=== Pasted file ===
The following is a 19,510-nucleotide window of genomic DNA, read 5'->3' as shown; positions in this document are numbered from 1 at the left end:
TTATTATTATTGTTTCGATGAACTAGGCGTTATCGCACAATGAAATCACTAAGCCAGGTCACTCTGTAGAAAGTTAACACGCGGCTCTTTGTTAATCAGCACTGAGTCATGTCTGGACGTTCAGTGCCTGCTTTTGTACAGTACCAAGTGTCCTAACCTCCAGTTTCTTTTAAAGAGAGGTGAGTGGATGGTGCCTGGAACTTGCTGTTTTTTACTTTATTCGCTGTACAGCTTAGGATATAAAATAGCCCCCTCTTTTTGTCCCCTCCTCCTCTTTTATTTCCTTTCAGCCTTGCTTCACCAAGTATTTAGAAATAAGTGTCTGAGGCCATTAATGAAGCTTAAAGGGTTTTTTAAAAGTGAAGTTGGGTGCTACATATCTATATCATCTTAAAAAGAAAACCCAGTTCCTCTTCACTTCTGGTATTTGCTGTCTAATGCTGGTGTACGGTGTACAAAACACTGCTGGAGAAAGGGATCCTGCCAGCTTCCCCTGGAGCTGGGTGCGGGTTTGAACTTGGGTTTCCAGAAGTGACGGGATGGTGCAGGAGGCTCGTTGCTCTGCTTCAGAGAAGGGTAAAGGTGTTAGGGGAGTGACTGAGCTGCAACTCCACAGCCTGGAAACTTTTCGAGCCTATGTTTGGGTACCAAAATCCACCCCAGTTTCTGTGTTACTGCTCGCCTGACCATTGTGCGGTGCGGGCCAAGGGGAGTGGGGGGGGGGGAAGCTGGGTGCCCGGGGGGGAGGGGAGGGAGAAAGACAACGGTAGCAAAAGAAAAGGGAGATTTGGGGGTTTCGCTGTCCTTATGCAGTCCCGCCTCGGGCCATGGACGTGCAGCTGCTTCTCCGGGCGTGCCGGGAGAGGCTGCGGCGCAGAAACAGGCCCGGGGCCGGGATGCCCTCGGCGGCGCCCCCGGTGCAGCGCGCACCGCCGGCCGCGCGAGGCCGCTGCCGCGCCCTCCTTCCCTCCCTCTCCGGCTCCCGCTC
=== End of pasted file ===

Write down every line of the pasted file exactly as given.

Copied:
The following is a 19,510-nucleotide window of genomic DNA, read 5'->3' as shown; positions in this document are numbered from 1 at the left end:
TTATTATTATTGTTTCGATGAACTAGGCGTTATCGCACAATGAAATCACTAAGCCAGGTCACTCTGTAGAAAGTTAACACGCGGCTCTTTGTTAATCAGCACTGAGTCATGTCTGGACGTTCAGTGCCTGCTTTTGTACAGTACCAAGTGTCCTAACCTCCAGTTTCTTTTAAAGAGAGGTGAGTGGATGGTGCCTGGAACTTGCTGTTTTTTACTTTATTCGCTGTACAGCTTAGGATATAAAATAGCCCCCTCTTTTTGTCCCCTCCTCCTCTTTTATTTCCTTTCAGCCTTGCTTCACCAAGTATTTAGAAATAAGTGTCTGAGGCCATTAATGAAGCTTAAAGGGTTTTTTAAAAGTGAAGTTGGGTGCTACATATCTATATCATCTTAAAAAGAAAACCCAGTTCCTCTTCACTTCTGGTATTTGCTGTCTAATGCTGGTGTACGGTGTACAAAACACTGCTGGAGAAAGGGATCCTGCCAGCTTCCCCTGGAGCTGGGTGCGGGTTTGAACTTGGGTTTCCAGAAGTGACGGGATGGTGCAGGAGGCTCGTTGCTCTGCTTCAGAGAAGGGTAAAGGTGTTAGGGGAGTGACTGAGCTGCAACTCCACAGCCTGGAAACTTTTCGAGCCTATGTTTGGGTACCAAAATCCACCCCAGTTTCTGTGTTACTGCTCGCCTGACCATTGTGCGGTGCGGGCCAAGGGGAGTGGGGGGGGGGGAAGCTGGGTGCCCGGGGGGGAGGGGAGGGAGAAAGACAACGGTAGCAAAAGAAAAGGGAGATTTGGGGGTTTCGCTGTCCTTATGCAGTCCCGCCTCGGGCCATGGACGTGCAGCTGCTTCTCCGGGCGTGCCGGGAGAGGCTGCGGCGCAGAAACAGGCCCGGGGCCGGGATGCCCTCGGCGGCGCCCCCGGTGCAGCGCGCACCGCCGGCCGCGCGAGGCCGCTGCCGCGCCCTCCTTCCCTCCCTCTCCGGCTCCCGCTC